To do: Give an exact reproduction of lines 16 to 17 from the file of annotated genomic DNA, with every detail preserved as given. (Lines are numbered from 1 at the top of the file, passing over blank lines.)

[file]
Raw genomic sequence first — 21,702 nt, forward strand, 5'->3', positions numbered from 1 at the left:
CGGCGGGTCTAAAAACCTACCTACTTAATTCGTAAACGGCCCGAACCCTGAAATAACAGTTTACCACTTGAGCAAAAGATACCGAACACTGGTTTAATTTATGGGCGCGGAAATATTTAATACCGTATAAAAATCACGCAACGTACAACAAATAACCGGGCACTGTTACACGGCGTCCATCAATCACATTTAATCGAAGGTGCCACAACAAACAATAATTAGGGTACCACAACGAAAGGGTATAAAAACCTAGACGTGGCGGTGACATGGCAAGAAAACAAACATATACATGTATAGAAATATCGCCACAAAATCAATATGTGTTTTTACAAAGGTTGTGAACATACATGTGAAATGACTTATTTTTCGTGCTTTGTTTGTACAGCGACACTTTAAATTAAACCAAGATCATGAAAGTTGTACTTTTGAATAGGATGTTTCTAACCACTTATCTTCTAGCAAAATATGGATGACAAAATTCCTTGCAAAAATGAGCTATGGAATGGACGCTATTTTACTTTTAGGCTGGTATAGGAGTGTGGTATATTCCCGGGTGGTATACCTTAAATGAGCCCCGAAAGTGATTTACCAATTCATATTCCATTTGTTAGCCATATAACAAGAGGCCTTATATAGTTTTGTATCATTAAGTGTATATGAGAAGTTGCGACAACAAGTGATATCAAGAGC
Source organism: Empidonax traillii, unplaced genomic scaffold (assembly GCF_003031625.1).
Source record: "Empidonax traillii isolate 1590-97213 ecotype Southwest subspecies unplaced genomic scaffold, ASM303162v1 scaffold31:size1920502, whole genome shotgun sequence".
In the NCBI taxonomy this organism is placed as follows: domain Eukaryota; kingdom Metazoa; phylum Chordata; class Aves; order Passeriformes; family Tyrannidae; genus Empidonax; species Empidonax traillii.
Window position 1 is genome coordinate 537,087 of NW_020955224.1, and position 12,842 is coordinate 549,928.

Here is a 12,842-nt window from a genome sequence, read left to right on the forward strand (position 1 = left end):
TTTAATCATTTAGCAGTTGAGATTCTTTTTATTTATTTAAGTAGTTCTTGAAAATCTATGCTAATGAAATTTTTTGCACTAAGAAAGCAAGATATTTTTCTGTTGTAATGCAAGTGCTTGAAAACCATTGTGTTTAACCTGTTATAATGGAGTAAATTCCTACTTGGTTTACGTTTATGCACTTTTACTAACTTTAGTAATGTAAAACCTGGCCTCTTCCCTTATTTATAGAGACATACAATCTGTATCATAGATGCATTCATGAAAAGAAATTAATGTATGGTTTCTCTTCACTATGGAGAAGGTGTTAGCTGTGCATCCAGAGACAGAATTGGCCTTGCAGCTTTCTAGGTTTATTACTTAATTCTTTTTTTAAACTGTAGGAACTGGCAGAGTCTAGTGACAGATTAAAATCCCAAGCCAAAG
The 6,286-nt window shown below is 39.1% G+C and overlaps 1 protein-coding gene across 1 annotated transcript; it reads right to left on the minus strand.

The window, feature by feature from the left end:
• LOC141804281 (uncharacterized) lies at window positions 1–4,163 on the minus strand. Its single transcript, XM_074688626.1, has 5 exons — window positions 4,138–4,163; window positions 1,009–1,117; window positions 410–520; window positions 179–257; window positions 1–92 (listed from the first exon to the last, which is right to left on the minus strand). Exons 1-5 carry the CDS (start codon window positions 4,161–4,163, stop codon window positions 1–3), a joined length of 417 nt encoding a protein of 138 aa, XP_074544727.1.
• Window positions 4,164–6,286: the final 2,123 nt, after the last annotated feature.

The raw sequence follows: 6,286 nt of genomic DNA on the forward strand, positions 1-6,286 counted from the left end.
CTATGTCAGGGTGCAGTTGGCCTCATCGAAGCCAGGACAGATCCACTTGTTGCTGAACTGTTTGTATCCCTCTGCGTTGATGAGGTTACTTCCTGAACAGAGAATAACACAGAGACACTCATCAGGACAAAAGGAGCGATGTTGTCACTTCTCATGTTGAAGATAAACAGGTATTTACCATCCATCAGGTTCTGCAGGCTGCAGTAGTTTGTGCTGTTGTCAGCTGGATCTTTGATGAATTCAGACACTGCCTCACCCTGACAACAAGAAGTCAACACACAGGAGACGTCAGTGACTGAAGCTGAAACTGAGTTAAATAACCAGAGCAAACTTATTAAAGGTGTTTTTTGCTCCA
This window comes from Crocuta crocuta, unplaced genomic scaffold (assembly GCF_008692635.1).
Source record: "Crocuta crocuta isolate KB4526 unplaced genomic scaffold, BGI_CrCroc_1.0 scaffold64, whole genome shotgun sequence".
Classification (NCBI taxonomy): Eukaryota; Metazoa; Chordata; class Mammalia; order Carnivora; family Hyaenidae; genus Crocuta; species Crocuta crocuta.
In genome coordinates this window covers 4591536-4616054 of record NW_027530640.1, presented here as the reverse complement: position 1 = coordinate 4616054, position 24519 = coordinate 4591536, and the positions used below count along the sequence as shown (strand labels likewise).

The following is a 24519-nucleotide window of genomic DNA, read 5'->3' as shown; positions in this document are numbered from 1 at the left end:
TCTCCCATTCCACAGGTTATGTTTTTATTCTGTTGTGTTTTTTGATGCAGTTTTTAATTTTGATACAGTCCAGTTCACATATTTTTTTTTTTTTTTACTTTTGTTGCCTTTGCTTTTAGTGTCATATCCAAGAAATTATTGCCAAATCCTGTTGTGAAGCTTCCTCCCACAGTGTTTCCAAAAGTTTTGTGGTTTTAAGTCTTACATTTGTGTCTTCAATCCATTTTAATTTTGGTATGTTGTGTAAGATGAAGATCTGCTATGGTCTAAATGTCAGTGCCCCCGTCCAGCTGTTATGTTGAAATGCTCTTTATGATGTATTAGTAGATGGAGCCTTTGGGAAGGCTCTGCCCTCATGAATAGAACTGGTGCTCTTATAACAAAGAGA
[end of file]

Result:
Source record: "Crocuta crocuta isolate KB4526 unplaced genomic scaffold, BGI_CrCroc_1.0 scaffold64, whole genome shotgun sequence".
Classification (NCBI taxonomy): Eukaryota; Metazoa; Chordata; class Mammalia; order Carnivora; family Hyaenidae; genus Crocuta; species Crocuta crocuta.